January 26, 2006

"a valentine to 'big, dopey, playful galumphs'"

i'm ususally wary of bestselling books with a dog on the title. dogs can compensate for anything, including lame stories and bad writing. in today's new york times, dinitia smith argues that this one is different:
Why this dog and no other? Why has "Marley & Me," the story of an overly friendly, wildly energetic, highly dysfunctional yellow Labrador retriever, spent the last three months on the best-seller lists, climbing to the No. 2 spot on the forthcoming New York Times hardcover nonfiction list?

Marley was, in a way, a dog who loved too much. He would hurl himself through screen doors to get to Mr. Grogan or his wife, Jenny Vogt. When they locked him in a metal dog crate, he separated the steel bars.

"It looked like the Jaws of Life had pulled it open," Mr. Grogan said. Marley flung drool on guests. He stole Ms. Vogt's underwear. He ate her jewelry. Thunderstorms gave him anxiety attacks, and then he would chew through things, mattresses, the couch.

But "Marley & Me" is not just a book about a dog. In fact, it is a love story, of Mr. Grogan and his wife, a young married couple contemplating having a family. "We were young," the book begins, irresistibly. "We were in love." Ms. Vogt was nervous about caring for a baby and thought a dog "would be good practice," Mr. Grogan writes. A breeder offered them a discount on a puppy. "The little guy's on clearance," Ms. Vogt begged her husband as Marley somersaulted into their laps, gnawed on their fingers and clawed his way up to lick their faces.

in her review for the new york times book magazine in october 2005 janet maslin wrote that it is a book "with intense but narrow appeal, strictly limited to anyone who has ever had, known or wanted a dog." there are quite a few of us -- dinita smith's article is #2 on the nyt's list of the most frequently e-mailed articles today. [update: when at 7.49 p.m. it had climbed to the top of the list, leaving an article about oprah winfrey's change of mind regarding james frey's so-called memoir behind] more from maslin's review:

Mr. Grogan knew the workings of Marley's mind. He makes that abundantly clear in "Marley and Me," a very funny valentine to all those four-legged "big, dopey, playful galumphs that seemed to love life with a passion not often seen in this world." [...] Only occasionally does "Marley and Me" contrive sitcom-ready situations. It's hard to believe that the author, even in the most amorous mood, could have mistaken Marley's warm breath for his wife's until he smelled Milk-Bone biscuits. And the image of a man being slurped on a moving toboggan by a pesky dog is too cartoonishly good to be true - unless the reader realizes how much universal Lab behavior is immortalized here.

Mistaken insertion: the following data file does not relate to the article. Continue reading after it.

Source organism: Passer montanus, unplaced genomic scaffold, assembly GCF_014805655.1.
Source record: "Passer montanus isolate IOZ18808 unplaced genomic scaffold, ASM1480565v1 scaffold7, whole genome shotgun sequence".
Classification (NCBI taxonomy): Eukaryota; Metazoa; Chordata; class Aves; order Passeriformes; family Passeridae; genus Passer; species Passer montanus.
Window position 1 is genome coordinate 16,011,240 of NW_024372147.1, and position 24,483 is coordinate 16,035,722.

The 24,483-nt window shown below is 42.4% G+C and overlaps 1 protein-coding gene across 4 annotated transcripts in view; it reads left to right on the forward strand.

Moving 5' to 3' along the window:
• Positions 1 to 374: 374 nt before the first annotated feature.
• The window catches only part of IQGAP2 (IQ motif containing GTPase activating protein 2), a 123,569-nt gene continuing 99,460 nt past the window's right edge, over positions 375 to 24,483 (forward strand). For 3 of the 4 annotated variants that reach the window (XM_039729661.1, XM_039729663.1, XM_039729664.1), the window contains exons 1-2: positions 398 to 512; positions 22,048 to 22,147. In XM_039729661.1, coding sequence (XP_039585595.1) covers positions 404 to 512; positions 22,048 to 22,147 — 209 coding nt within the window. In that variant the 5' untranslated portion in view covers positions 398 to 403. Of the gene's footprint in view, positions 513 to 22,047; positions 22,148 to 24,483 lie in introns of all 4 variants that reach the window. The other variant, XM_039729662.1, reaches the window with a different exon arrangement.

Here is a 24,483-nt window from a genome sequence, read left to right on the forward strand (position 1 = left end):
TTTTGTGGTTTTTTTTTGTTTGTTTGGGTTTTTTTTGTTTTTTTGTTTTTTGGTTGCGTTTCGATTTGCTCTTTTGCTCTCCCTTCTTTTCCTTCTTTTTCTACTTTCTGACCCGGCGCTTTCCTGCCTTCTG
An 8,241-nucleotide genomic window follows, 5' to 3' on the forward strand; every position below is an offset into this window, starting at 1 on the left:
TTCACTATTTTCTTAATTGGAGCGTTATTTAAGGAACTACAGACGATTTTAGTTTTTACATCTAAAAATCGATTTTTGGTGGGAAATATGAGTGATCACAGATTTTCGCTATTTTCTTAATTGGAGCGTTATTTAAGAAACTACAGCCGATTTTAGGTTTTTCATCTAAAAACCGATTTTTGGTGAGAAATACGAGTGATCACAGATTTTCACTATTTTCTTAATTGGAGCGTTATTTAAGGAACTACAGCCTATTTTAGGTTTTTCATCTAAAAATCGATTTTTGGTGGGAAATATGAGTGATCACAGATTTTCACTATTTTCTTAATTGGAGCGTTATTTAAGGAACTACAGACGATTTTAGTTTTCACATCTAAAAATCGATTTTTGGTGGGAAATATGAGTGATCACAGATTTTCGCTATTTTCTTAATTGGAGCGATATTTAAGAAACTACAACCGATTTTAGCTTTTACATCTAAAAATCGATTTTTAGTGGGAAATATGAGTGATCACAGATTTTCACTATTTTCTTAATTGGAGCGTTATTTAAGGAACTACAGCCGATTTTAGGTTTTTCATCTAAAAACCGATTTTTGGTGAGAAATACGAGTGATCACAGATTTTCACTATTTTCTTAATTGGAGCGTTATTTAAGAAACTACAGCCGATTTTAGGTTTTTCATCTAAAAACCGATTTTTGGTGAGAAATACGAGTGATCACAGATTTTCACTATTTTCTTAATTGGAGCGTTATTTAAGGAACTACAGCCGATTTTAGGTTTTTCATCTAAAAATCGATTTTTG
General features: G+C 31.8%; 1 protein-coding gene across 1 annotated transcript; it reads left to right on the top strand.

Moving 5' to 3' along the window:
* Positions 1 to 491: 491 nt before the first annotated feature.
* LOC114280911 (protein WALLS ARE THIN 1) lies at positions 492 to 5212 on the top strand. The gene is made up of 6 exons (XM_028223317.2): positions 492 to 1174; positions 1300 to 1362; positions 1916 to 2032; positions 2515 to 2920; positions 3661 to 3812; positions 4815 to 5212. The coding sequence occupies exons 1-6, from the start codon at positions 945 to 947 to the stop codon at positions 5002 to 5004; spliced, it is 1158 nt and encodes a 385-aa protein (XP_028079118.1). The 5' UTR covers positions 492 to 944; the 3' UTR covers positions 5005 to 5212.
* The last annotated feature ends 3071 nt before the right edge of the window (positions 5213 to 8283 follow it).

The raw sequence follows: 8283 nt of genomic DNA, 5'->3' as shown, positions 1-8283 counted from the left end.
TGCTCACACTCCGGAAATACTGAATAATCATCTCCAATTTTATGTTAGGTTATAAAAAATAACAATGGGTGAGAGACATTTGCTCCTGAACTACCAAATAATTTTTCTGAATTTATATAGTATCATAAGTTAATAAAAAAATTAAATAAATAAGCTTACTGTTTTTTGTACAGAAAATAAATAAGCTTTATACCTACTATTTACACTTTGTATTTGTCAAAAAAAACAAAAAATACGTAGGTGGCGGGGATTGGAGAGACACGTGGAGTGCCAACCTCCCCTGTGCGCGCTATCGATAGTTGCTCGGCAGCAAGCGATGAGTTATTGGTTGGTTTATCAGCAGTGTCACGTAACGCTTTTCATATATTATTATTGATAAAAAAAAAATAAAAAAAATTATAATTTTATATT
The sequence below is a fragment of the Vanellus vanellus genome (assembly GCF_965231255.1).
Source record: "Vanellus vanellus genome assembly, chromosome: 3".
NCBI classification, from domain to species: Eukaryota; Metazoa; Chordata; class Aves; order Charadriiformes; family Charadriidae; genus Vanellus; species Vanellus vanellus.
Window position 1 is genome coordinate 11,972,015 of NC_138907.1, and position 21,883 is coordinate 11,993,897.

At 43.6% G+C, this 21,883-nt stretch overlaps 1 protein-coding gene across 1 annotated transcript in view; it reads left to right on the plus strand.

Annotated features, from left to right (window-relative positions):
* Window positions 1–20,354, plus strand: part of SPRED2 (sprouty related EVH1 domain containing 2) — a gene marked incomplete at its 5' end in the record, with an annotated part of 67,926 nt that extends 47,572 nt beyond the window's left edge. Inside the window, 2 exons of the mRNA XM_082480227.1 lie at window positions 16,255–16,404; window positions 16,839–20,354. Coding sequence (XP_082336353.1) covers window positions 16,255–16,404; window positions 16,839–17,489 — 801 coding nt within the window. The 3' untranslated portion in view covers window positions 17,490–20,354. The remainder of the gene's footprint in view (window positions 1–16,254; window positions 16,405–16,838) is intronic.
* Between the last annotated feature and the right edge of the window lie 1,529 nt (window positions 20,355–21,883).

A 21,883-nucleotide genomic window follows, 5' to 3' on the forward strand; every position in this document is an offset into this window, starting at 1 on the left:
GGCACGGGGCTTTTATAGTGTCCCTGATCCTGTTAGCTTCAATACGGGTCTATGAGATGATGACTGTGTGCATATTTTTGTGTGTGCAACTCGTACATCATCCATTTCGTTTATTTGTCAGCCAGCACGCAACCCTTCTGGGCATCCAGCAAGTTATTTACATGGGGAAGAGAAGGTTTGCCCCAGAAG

i haven't read the book yet, but anything that inspires the juxtaposition of "valentine" and "galumph" has my vote.

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the wonderful word galumph is an invention by lewis carroll "perhaps with some reminiscence of gallop, triumphant" (OED), who first used it in 1872 in "into the looking glass",

He left it dead, and with its head
He went galumphing back.
its orginal meaning was "to march on exultingly with irregular bounding movements", now it is used more to express "to gallop heavily; to bound or move clumsily or noisily". the word was quickly picked up by the punch and other magazines. the oxford english dictionary lists the following quotes, among others.
  • 1891 Harper's Mag. Aug. 378/2 He [a dog] became a.. playful, gracefully galumphing, and most affectionate monster.
  • 1930 C. MACKENZIE April Fools xii. 271 Viola..had slept through the stifled cries of her parents beneath the bedclothes when Beyle [sc. a bull-dog] was galumphing round their room
  • 1965 S. RAVEN Friends in Low Places vi. 129 In the hall was a galumphing lass with a lot of jerseys and a po face
you can see that dogs made the list of galumphing creatures quite early, but the use of the word as a noun seems to be more recent -- it's not listed as a noun in the OED yet. (valentine, on the other hand, is listed as a noun and a verb, "of birds: To greet with song, to sing, at mating time", related to "St. Valentine's Day", a day to commemorate two italian saints, "freq. mentioned with reference to the choosing of sweethearts or the mating of birds" since chaucer (OED).


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